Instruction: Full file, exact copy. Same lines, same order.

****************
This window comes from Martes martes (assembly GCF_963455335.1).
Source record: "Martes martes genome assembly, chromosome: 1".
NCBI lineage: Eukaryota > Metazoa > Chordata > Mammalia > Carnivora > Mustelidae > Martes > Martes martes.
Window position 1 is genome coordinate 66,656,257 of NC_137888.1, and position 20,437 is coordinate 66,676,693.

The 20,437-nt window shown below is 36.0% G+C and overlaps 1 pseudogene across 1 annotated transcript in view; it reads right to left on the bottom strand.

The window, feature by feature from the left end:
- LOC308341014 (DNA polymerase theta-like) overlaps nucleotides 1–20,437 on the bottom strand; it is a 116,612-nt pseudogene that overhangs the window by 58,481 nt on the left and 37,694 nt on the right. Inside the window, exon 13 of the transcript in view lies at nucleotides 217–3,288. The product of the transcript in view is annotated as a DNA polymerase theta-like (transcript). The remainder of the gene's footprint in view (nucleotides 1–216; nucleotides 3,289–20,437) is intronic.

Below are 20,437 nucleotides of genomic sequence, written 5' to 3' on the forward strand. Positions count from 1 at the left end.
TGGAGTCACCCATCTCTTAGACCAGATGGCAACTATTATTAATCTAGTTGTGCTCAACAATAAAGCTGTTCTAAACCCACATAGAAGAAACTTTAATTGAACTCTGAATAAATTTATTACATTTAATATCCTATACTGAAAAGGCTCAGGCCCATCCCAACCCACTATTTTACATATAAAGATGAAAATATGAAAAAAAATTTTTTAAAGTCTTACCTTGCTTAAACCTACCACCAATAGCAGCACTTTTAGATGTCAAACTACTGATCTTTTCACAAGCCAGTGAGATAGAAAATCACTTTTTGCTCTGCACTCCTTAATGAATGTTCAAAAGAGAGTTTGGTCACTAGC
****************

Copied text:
This window comes from Martes martes (assembly GCF_963455335.1).
Source record: "Martes martes genome assembly, chromosome: 1".
NCBI lineage: Eukaryota > Metazoa > Chordata > Mammalia > Carnivora > Mustelidae > Martes > Martes martes.
Window position 1 is genome coordinate 66,656,257 of NC_137888.1, and position 20,437 is coordinate 66,676,693.

The 20,437-nt window shown below is 36.0% G+C and overlaps 1 pseudogene across 1 annotated transcript in view; it reads right to left on the bottom strand.

The window, feature by feature from the left end:
- LOC308341014 (DNA polymerase theta-like) overlaps nucleotides 1–20,437 on the bottom strand; it is a 116,612-nt pseudogene that overhangs the window by 58,481 nt on the left and 37,694 nt on the right. Inside the window, exon 13 of the transcript in view lies at nucleotides 217–3,288. The product of the transcript in view is annotated as a DNA polymerase theta-like (transcript). The remainder of the gene's footprint in view (nucleotides 1–216; nucleotides 3,289–20,437) is intronic.

Below are 20,437 nucleotides of genomic sequence, written 5' to 3' on the forward strand. Positions count from 1 at the left end.
TGGAGTCACCCATCTCTTAGACCAGATGGCAACTATTATTAATCTAGTTGTGCTCAACAATAAAGCTGTTCTAAACCCACATAGAAGAAACTTTAATTGAACTCTGAATAAATTTATTACATTTAATATCCTATACTGAAAAGGCTCAGGCCCATCCCAACCCACTATTTTACATATAAAGATGAAAATATGAAAAAAAATTTTTTAAAGTCTTACCTTGCTTAAACCTACCACCAATAGCAGCACTTTTAGATGTCAAACTACTGATCTTTTCACAAGCCAGTGAGATAGAAAATCACTTTTTGCTCTGCACTCCTTAATGAATGTTCAAAAGAGAGTTTGGTCACTAGC